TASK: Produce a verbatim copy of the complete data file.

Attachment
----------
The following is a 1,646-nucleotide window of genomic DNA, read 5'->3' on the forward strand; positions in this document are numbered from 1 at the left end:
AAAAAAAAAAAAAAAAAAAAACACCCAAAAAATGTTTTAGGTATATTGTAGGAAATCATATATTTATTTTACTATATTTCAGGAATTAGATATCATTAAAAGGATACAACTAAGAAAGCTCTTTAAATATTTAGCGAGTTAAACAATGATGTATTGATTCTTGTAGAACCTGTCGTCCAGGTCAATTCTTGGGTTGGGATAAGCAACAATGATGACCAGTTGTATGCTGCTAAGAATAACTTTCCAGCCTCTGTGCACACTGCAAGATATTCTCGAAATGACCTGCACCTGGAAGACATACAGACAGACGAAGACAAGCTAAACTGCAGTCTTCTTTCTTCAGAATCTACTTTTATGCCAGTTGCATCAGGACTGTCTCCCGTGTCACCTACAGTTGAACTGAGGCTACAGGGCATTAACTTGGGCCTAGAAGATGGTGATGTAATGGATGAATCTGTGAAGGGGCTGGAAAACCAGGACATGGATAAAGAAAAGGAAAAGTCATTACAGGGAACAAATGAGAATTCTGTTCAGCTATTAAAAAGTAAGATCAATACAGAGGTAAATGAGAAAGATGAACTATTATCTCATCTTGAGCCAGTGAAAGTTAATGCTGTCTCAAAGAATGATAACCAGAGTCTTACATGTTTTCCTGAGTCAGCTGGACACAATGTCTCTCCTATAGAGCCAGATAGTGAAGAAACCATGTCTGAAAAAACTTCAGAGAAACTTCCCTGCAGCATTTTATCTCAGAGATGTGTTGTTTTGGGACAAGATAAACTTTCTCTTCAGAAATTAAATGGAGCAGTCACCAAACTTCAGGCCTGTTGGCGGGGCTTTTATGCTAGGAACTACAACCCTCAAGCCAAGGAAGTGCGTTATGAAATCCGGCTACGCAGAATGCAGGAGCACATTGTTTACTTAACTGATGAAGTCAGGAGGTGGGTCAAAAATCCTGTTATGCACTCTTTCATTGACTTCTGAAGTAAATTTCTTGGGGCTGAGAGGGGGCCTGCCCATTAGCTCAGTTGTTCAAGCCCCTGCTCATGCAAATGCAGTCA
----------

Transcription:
The following is a 1,646-nucleotide window of genomic DNA, read 5'->3' on the forward strand; positions in this document are numbered from 1 at the left end:
AAAAAAAAAAAAAAAAAAAAACACCCAAAAAATGTTTTAGGTATATTGTAGGAAATCATATATTTATTTTACTATATTTCAGGAATTAGATATCATTAAAAGGATACAACTAAGAAAGCTCTTTAAATATTTAGCGAGTTAAACAATGATGTATTGATTCTTGTAGAACCTGTCGTCCAGGTCAATTCTTGGGTTGGGATAAGCAACAATGATGACCAGTTGTATGCTGCTAAGAATAACTTTCCAGCCTCTGTGCACACTGCAAGATATTCTCGAAATGACCTGCACCTGGAAGACATACAGACAGACGAAGACAAGCTAAACTGCAGTCTTCTTTCTTCAGAATCTACTTTTATGCCAGTTGCATCAGGACTGTCTCCCGTGTCACCTACAGTTGAACTGAGGCTACAGGGCATTAACTTGGGCCTAGAAGATGGTGATGTAATGGATGAATCTGTGAAGGGGCTGGAAAACCAGGACATGGATAAAGAAAAGGAAAAGTCATTACAGGGAACAAATGAGAATTCTGTTCAGCTATTAAAAAGTAAGATCAATACAGAGGTAAATGAGAAAGATGAACTATTATCTCATCTTGAGCCAGTGAAAGTTAATGCTGTCTCAAAGAATGATAACCAGAGTCTTACATGTTTTCCTGAGTCAGCTGGACACAATGTCTCTCCTATAGAGCCAGATAGTGAAGAAACCATGTCTGAAAAAACTTCAGAGAAACTTCCCTGCAGCATTTTATCTCAGAGATGTGTTGTTTTGGGACAAGATAAACTTTCTCTTCAGAAATTAAATGGAGCAGTCACCAAACTTCAGGCCTGTTGGCGGGGCTTTTATGCTAGGAACTACAACCCTCAAGCCAAGGAAGTGCGTTATGAAATCCGGCTACGCAGAATGCAGGAGCACATTGTTTACTTAACTGATGAAGTCAGGAGGTGGGTCAAAAATCCTGTTATGCACTCTTTCATTGACTTCTGAAGTAAATTTCTTGGGGCTGAGAGGGGGCCTGCCCATTAGCTCAGTTGTTCAAGCCCCTGCTCATGCAAATGCAGTCA